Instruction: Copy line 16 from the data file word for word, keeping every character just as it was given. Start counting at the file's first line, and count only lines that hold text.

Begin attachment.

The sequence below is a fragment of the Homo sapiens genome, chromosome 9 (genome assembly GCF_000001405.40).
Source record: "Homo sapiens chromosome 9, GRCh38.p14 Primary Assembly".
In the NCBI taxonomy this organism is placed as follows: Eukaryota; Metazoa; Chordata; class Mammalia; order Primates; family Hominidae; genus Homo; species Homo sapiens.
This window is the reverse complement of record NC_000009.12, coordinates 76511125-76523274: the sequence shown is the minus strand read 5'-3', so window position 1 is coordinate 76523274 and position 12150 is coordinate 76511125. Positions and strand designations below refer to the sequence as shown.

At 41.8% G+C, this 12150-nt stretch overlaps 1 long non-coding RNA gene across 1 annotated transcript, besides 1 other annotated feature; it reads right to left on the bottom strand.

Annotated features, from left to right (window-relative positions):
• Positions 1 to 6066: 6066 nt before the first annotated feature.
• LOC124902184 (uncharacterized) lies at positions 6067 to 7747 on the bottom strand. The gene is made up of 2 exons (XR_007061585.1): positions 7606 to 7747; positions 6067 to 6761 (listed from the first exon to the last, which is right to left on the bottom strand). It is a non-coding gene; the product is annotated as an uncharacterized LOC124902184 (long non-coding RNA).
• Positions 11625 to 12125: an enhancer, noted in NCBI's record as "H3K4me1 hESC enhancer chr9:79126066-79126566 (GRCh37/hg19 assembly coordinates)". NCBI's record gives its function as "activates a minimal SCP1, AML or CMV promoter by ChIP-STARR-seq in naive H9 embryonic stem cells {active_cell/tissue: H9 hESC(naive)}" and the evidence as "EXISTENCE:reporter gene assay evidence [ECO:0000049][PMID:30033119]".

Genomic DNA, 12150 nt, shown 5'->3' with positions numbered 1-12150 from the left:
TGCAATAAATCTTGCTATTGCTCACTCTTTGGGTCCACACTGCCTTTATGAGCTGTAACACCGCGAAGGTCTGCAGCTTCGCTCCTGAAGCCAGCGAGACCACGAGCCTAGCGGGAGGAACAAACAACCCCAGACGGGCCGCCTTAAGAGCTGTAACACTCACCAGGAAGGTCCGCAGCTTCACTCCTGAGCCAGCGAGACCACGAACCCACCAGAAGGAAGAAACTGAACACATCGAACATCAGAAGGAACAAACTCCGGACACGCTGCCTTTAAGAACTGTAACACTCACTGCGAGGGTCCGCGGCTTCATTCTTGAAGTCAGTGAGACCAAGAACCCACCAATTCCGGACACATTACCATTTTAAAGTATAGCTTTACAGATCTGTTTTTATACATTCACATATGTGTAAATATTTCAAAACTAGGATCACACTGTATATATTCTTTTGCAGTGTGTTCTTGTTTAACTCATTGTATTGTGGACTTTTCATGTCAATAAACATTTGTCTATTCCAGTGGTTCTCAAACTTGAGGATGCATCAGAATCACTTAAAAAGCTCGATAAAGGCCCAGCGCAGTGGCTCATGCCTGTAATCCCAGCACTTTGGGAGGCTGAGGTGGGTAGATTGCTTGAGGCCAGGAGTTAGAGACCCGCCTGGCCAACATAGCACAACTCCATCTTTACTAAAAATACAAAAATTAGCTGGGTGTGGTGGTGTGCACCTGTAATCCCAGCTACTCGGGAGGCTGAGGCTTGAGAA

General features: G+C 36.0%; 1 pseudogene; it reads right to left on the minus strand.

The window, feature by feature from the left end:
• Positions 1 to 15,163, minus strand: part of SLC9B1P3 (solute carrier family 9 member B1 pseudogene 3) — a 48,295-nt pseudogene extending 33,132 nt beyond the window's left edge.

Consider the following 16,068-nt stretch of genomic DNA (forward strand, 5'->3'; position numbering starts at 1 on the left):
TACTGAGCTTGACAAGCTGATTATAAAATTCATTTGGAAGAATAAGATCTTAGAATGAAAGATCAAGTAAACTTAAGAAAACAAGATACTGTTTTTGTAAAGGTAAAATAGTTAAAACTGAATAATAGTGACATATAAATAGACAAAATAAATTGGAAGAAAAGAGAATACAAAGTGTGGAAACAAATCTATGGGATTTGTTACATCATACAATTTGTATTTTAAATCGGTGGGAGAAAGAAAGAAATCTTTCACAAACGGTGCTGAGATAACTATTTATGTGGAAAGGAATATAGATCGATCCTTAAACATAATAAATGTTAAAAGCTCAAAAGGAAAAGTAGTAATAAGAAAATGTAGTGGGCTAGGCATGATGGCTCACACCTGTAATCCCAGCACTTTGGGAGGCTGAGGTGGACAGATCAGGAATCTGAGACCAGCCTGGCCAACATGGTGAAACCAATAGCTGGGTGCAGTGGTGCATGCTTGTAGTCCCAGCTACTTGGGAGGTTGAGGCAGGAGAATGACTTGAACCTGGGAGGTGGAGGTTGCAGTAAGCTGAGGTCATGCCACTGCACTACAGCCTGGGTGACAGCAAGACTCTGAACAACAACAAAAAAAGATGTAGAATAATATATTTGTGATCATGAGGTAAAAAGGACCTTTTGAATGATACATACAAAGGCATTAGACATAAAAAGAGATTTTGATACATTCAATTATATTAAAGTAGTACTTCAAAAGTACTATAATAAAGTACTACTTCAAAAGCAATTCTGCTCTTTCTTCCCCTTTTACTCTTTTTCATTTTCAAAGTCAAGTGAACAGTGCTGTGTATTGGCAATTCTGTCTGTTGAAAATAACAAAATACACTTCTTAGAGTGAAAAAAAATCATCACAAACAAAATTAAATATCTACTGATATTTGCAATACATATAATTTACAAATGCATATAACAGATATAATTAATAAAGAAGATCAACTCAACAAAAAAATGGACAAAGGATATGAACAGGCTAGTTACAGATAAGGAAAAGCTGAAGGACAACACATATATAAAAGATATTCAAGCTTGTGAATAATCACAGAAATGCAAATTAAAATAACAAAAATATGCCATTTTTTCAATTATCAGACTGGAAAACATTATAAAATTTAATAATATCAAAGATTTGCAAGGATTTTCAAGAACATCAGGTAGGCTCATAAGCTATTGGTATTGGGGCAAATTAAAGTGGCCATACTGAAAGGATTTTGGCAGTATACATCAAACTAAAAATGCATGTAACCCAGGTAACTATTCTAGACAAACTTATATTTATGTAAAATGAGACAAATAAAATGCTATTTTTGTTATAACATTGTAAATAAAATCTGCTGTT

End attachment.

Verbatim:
TACTGAGCTTGACAAGCTGATTATAAAATTCATTTGGAAGAATAAGATCTTAGAATGAAAGATCAAGTAAACTTAAGAAAACAAGATACTGTTTTTGTAAAGGTAAAATAGTTAAAACTGAATAATAGTGACATATAAATAGACAAAATAAATTGGAAGAAAAGAGAATACAAAGTGTGGAAACAAATCTATGGGATTTGTTACATCATACAATTTGTATTTTAAATCGGTGGGAGAAAGAAAGAAATCTTTCACAAACGGTGCTGAGATAACTATTTATGTGGAAAGGAATATAGATCGATCCTTAAACATAATAAATGTTAAAAGCTCAAAAGGAAAAGTAGTAATAAGAAAATGTAGTGGGCTAGGCATGATGGCTCACACCTGTAATCCCAGCACTTTGGGAGGCTGAGGTGGACAGATCAGGAATCTGAGACCAGCCTGGCCAACATGGTGAAACCAATAGCTGGGTGCAGTGGTGCATGCTTGTAGTCCCAGCTACTTGGGAGGTTGAGGCAGGAGAATGACTTGAACCTGGGAGGTGGAGGTTGCAGTAAGCTGAGGTCATGCCACTGCACTACAGCCTGGGTGACAGCAAGACTCTGAACAACAACAAAAAAAGATGTAGAATAATATATTTGTGATCATGAGGTAAAAAGGACCTTTTGAATGATACATACAAAGGCATTAGACATAAAAAGAGATTTTGATACATTCAATTATATTAAAGTAGTACTTCAAAAGTACTATAATAAAGTACTACTTCAAAAGCAATTCTGCTCTTTCTTCCCCTTTTACTCTTTTTCATTTTCAAAGTCAAGTGAACAGTGCTGTGTATTGGCAATTCTGTCTGTTGAAAATAACAAAATACACTTCTTAGAGTGAAAAAAAATCATCACAAACAAAATTAAATATCTACTGATATTTGCAATACATATAATTTACAAATGCATATAACAGATATAATTAATAAAGAAGATCAACTCAACAAAAAAATGGACAAAGGATATGAACAGGCTAGTTACAGATAAGGAAAAGCTGAAGGACAACACATATATAAAAGATATTCAAGCTTGTGAATAATCACAGAAATGCAAATTAAAATAACAAAAATATGCCATTTTTTCAATTATCAGACTGGAAAACATTATAAAATTTAATAATATCAAAGATTTGCAAGGATTTTCAAGAACATCAGGTAGGCTCATAAGCTATTGGTATTGGGGCAAATTAAAGTGGCCATACTGAAAGGATTTTGGCAGTATACATCAAACTAAAAATGCATGTAACCCAGGTAACTATTCTAGACAAACTTATATTTATGTAAAATGAGACAAATAAAATGCTATTTTTGTTATAACATTGTAAATAAAATCTGCTGTT